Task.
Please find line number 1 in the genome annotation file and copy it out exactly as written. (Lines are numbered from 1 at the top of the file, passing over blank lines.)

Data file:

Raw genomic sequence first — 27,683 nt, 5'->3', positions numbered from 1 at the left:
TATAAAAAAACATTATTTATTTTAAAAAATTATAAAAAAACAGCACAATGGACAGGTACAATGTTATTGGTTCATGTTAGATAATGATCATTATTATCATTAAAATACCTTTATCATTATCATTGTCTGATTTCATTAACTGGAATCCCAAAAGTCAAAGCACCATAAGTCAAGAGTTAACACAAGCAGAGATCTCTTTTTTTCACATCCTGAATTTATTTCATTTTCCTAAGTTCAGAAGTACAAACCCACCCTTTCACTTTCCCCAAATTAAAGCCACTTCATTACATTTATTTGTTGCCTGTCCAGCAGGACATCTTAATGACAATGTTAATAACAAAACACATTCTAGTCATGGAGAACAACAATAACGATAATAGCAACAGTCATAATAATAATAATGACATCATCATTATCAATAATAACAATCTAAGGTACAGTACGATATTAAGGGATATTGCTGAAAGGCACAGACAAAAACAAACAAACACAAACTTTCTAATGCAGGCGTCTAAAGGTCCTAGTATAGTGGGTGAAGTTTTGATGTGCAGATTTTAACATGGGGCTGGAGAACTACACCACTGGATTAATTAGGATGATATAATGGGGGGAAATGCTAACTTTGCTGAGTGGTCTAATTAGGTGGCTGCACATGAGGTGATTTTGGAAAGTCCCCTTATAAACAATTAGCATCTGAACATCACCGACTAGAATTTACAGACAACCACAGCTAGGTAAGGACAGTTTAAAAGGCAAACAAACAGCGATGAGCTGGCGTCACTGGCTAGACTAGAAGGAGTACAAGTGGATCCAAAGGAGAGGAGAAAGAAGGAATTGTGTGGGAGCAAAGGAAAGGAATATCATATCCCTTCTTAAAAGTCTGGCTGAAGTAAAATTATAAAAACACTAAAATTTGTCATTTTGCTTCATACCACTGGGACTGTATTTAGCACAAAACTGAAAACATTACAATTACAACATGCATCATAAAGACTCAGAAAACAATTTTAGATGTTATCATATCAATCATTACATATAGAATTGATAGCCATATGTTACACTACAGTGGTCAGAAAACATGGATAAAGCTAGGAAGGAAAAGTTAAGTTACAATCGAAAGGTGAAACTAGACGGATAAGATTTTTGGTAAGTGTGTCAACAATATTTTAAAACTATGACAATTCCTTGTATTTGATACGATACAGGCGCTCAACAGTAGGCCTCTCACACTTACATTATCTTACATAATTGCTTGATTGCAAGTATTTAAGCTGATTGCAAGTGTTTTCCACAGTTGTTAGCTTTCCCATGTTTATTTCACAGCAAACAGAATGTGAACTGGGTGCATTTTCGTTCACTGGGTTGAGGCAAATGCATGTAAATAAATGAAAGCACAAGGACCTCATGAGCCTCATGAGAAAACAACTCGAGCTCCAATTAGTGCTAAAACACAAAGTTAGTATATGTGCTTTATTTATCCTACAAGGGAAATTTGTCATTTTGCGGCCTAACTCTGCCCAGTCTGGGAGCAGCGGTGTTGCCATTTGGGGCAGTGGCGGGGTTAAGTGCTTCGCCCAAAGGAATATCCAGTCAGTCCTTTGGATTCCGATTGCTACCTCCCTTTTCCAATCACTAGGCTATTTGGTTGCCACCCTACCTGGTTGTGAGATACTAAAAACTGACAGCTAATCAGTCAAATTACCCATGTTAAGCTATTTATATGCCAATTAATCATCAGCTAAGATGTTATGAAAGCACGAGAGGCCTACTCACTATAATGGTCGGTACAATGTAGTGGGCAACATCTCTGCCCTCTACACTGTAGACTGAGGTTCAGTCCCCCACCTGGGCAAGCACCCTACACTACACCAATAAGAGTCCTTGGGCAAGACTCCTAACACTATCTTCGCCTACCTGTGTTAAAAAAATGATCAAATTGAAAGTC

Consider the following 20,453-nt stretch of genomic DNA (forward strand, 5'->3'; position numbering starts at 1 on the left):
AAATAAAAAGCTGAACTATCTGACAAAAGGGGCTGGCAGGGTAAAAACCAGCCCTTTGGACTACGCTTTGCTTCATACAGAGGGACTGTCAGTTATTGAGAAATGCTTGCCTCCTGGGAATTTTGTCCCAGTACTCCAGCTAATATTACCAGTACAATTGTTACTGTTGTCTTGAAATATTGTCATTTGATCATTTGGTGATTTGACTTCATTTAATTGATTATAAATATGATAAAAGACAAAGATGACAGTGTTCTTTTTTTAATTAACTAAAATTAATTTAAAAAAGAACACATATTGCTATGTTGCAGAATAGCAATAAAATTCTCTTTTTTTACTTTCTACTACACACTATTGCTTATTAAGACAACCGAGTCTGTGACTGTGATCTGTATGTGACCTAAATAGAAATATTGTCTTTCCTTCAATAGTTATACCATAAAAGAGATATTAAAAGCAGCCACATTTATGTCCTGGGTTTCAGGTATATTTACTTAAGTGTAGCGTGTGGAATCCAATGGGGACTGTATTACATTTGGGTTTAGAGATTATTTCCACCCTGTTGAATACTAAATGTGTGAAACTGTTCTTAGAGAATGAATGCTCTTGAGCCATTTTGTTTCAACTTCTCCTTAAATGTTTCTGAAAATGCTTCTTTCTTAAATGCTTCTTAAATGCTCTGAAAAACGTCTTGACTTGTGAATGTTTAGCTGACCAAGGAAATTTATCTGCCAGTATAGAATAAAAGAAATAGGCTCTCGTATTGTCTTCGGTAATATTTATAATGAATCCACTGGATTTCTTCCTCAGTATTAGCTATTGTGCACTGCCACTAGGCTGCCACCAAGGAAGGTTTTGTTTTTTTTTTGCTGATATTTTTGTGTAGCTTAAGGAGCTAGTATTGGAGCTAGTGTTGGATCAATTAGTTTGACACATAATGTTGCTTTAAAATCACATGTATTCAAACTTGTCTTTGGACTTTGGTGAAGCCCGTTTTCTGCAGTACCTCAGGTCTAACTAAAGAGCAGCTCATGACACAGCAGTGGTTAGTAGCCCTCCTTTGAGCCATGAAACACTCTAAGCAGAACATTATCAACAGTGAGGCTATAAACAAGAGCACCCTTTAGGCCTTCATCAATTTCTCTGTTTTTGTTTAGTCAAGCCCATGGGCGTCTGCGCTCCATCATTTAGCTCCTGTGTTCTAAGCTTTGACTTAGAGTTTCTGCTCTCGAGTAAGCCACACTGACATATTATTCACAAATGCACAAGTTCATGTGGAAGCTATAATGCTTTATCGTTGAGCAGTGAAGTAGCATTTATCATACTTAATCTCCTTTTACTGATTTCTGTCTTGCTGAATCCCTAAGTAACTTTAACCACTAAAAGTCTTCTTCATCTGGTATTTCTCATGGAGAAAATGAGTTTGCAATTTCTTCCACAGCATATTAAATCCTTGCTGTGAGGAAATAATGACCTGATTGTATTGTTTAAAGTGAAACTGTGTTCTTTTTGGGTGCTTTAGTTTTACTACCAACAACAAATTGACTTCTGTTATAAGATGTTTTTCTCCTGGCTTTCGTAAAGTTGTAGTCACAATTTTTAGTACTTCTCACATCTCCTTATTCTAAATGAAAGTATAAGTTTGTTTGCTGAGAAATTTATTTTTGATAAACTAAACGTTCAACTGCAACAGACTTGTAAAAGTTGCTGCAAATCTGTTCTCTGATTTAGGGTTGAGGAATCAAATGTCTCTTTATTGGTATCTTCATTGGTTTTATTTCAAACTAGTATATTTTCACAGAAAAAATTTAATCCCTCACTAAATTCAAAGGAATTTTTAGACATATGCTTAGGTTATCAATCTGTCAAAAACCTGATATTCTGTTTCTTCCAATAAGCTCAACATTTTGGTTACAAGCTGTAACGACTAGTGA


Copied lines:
Raw genomic sequence first — 27,683 nt, 5'->3', positions numbered from 1 at the left: